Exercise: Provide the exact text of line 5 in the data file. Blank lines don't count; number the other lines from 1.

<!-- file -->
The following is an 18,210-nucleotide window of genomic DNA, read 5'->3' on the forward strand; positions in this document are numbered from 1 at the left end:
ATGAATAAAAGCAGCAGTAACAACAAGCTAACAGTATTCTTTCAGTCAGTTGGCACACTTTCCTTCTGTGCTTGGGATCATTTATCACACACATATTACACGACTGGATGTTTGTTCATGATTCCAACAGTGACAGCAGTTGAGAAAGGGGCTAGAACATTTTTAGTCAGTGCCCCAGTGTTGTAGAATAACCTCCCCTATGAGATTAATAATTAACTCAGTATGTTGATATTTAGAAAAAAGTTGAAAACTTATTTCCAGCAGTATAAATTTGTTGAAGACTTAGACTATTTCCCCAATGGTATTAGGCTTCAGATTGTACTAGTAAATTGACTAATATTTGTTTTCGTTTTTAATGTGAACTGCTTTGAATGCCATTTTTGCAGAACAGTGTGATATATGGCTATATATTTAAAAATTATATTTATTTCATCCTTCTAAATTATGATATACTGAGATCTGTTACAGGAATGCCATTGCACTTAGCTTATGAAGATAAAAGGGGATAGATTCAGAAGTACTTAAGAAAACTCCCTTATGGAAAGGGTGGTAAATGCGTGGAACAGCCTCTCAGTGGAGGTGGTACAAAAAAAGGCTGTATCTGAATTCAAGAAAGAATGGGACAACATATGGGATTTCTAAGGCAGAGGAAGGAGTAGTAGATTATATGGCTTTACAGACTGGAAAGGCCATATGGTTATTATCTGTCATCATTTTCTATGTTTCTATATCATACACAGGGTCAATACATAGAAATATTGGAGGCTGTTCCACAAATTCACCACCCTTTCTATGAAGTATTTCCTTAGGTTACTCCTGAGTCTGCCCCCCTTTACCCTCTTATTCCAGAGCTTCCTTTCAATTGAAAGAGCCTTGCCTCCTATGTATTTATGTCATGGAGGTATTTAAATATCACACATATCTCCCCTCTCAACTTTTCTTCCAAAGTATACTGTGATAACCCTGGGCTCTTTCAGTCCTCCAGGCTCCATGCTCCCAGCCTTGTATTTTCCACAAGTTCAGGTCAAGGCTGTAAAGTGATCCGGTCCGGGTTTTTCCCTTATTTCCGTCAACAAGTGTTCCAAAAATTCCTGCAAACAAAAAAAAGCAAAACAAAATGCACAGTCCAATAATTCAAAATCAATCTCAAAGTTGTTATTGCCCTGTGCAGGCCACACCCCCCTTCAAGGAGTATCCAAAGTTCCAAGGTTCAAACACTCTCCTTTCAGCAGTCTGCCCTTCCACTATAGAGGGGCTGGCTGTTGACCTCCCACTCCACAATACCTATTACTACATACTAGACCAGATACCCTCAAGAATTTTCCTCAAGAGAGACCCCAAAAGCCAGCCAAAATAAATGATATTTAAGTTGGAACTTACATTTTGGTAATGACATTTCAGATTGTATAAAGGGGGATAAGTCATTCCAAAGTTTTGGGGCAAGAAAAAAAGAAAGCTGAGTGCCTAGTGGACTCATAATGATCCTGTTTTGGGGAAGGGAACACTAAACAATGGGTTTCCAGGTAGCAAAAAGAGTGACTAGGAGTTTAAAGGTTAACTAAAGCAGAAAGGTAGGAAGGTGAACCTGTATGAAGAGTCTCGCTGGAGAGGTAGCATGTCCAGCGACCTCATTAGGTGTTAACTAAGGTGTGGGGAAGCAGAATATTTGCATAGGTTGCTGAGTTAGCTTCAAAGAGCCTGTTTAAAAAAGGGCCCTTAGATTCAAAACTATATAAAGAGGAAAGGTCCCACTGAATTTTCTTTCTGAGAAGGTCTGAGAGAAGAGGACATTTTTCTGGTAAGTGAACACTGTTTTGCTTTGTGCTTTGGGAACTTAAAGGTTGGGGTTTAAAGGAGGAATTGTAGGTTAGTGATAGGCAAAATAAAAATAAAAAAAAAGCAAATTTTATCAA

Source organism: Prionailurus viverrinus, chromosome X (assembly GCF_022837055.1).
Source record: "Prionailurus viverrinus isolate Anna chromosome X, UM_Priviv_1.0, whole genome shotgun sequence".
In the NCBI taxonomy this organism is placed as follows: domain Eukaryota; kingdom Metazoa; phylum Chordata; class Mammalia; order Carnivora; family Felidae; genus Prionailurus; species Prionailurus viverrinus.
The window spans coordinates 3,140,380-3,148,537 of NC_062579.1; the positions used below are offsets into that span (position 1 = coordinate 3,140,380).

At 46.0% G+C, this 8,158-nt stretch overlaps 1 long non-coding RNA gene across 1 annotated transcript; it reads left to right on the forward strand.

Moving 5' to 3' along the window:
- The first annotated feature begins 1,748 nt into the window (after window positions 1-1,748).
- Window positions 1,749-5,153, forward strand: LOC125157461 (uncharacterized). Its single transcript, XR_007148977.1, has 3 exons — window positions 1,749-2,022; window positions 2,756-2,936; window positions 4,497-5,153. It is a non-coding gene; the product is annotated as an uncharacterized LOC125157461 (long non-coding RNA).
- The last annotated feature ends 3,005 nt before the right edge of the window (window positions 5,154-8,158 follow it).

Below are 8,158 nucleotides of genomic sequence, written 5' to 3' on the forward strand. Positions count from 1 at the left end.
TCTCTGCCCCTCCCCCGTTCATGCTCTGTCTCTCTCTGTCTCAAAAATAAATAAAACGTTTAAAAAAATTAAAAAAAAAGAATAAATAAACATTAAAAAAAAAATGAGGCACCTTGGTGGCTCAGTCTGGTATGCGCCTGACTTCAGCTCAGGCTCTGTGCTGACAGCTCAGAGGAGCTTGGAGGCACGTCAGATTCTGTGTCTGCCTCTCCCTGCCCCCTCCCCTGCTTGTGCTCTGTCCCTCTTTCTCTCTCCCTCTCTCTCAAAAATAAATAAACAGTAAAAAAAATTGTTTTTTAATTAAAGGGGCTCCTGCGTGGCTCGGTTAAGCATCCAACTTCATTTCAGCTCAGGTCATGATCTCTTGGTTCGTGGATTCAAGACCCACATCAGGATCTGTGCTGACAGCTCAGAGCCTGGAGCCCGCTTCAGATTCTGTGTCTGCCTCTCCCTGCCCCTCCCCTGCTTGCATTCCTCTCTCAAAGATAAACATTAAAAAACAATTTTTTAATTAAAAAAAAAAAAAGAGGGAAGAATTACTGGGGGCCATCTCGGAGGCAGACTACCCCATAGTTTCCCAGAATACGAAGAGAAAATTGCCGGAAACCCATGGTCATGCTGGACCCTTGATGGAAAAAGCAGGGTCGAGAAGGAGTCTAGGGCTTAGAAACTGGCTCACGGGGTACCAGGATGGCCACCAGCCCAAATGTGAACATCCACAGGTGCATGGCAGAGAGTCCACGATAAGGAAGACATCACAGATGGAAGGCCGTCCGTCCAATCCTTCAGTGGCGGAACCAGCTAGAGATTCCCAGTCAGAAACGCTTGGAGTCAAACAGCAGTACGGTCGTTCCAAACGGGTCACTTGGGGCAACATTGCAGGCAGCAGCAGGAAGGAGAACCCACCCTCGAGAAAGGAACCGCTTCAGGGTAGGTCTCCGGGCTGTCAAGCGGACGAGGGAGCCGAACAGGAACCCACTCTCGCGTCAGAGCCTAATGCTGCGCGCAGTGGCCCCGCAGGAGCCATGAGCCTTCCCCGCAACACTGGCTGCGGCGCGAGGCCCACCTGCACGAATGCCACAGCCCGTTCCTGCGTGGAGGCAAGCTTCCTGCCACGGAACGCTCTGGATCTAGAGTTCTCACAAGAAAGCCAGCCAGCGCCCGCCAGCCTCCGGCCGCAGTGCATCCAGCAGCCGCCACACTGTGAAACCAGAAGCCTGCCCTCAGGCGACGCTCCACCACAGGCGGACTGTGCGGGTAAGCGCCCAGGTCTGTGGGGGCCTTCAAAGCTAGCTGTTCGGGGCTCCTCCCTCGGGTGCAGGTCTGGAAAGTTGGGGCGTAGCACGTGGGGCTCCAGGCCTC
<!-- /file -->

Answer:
In the NCBI taxonomy this organism is placed as follows: domain Eukaryota; kingdom Metazoa; phylum Chordata; class Mammalia; order Carnivora; family Felidae; genus Prionailurus; species Prionailurus viverrinus.